Whitesnake gave their fans a little Christmas gift this week with the release of a specially-shot promo video for ‘Burn’, one of several Deep Purple songs revisited by singer David Coverdale for 2015’s ‘The Purple Album’ and the subsequent tour. This video is set to a live performance of the song, taken from the upcoming ‘The Purple Tour – Live’ CD and DVD package. The release of this set has been delayed but is now slated to come out on January 19th. There will be a choice of either a CD/DVD or CD/Blu-Ray set, as well as audio-only versions available on LP, CD or digitally.

The video (directed by Tyler Bourns; described by Coverdale as a ‘young, hip gunslinger’) features all of the current band members (guitarists Reb Beach and Joel Hoekstra, bassist Michael Devin, keyboardist Michele Luppi and drummer Tommy Aldridge) intercut with numerous special effects and introduces Tiffany Atkinson (Coverdale’s ‘Executive Personal Assistant’) as the ‘fire’ woman depicted in the song lyric.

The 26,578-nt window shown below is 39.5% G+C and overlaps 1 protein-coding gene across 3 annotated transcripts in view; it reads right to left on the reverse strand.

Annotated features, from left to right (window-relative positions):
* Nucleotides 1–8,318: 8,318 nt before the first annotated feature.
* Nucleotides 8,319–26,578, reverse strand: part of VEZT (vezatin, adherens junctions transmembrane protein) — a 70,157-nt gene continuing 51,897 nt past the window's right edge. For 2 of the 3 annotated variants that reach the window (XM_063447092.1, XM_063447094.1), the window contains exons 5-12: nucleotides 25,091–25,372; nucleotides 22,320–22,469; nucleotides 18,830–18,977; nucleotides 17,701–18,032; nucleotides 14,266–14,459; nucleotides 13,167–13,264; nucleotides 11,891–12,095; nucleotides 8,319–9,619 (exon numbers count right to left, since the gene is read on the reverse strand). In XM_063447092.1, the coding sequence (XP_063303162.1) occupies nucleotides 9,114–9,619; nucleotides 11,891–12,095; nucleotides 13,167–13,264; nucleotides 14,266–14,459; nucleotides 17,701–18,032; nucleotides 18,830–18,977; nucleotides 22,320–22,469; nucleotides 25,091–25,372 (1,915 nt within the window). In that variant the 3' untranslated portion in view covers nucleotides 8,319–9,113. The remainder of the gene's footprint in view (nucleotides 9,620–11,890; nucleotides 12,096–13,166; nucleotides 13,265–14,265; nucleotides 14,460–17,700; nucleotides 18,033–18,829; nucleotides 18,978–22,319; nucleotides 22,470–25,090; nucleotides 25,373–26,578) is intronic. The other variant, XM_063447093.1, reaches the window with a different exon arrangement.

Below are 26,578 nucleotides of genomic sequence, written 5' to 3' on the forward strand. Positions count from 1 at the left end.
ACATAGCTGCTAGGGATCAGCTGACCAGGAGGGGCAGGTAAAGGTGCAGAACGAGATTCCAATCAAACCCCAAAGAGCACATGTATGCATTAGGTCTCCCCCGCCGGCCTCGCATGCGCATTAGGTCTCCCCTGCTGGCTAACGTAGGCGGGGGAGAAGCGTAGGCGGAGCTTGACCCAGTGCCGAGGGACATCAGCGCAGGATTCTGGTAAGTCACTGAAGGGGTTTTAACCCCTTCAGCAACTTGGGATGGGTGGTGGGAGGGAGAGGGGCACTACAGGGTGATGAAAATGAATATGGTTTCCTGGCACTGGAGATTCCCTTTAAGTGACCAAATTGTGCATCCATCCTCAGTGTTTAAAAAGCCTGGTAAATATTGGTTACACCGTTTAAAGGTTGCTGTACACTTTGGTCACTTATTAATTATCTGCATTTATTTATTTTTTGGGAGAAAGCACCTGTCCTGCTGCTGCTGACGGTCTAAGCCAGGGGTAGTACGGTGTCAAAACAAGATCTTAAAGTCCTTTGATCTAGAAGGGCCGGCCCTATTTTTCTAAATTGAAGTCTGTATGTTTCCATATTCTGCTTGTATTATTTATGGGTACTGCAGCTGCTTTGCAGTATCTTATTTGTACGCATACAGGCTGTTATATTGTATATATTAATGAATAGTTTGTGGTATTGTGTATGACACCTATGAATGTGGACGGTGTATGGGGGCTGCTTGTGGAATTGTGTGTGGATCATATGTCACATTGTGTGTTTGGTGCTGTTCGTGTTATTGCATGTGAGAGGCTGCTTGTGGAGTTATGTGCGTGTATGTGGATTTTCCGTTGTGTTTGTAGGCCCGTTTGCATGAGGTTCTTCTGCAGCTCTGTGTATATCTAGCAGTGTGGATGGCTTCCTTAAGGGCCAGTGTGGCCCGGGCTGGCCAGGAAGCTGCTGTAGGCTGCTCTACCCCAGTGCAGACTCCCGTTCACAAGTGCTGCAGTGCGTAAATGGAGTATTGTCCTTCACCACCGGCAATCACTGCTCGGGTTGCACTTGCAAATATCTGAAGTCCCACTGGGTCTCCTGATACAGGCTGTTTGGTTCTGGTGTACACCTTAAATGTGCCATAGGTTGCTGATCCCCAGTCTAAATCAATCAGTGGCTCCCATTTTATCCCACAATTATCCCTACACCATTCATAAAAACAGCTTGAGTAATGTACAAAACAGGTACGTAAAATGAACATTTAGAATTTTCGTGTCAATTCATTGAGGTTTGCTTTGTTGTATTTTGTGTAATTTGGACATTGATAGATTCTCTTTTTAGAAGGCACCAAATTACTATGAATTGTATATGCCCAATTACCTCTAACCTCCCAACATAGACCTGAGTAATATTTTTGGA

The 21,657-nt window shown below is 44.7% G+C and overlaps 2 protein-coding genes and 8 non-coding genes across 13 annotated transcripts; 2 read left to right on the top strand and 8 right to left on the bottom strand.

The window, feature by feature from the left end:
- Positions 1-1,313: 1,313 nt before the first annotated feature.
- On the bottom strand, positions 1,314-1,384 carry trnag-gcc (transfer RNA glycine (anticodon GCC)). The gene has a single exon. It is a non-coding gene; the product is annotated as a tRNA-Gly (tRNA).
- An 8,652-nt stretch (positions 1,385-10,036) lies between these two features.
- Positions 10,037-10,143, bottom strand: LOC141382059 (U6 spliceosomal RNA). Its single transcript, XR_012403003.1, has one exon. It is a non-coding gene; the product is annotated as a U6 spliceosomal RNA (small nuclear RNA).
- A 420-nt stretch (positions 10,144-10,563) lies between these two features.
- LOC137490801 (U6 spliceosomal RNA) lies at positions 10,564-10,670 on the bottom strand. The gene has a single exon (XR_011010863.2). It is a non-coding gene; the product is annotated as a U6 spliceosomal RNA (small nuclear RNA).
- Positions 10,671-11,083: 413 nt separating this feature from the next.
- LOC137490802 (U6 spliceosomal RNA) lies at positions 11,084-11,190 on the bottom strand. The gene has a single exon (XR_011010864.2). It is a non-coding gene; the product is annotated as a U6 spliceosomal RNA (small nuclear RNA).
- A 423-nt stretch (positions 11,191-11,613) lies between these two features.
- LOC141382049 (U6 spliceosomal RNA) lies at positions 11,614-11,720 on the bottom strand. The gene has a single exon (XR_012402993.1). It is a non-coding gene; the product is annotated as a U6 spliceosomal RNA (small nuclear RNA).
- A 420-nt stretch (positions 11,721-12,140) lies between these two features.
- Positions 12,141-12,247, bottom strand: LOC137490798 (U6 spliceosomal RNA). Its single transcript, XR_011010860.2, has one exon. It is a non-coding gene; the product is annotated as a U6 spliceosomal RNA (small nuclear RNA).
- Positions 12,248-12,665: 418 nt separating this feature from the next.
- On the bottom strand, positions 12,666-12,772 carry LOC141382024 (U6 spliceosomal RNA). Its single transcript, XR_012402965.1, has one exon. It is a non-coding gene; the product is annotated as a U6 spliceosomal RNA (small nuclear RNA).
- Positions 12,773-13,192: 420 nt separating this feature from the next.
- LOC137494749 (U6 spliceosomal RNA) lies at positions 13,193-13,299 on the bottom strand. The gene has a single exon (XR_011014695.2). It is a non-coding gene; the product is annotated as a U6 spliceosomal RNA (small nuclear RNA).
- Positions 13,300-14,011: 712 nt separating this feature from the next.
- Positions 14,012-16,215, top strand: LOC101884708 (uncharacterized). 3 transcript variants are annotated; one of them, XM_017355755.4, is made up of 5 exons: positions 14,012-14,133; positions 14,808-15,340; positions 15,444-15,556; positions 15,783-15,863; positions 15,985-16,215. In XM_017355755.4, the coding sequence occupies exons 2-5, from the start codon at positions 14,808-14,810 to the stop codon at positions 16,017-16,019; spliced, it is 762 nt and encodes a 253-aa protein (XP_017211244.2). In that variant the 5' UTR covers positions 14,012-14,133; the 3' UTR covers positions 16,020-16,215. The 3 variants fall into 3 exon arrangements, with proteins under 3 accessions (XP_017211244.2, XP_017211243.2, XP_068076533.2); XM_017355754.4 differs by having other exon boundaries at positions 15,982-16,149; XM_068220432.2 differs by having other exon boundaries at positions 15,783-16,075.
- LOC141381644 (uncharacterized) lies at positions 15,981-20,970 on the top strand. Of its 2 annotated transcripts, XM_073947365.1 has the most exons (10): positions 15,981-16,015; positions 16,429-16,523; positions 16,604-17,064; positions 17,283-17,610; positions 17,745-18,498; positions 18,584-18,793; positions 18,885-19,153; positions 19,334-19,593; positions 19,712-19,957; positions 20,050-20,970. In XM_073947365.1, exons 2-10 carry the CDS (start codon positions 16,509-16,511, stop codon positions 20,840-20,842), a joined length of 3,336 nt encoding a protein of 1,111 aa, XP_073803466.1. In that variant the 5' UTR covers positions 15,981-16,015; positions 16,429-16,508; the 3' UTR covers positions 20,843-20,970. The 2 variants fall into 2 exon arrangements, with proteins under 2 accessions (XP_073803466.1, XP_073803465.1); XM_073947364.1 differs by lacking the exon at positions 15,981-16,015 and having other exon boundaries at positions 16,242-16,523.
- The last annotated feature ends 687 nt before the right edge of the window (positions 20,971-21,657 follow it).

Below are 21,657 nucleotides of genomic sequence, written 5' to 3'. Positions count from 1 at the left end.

The track listing for the CD/DVD, CD/Blu-Ray and audio CD is as follows:

  1. Burn
  2. Bad Boys
  3. Love Ain’t No Stranger
  4. The Gypsy
  5. Give Me All Your Love
  6. Ain’t No Love In The Heart Of The City
  7. Mistreated
  8. You Fool No One
  9. Soldier Of Fortune
  10. Is This Love
  11. Fool For Your Loving
  12. Here I Go Again
  13. Still Of The Night

The CD/DVD or CD/Blu-Ray sets will also feature the music video as shown above plus interviews with the band members, as well as bonus live audio in high-resolution 5.1 of the following tracks:

  • You Keep On Moving
  • Lay Down Stay Down
  • Lotsanotes
  • Stormbringer

The vinyl version of the album will include all of the main set plus ‘You Keep On Moving’.

Whitesnake recently released their first book (‘The Purple Tour – A Photographic Journey’) in strictly limited quantities, and have been working on an album of new material for a 2018 release. They also recently announced that they are to tour the US as special guests to Foreigner in summer 2018; at the time of writing they are yet to announce any dates for UK or Europe.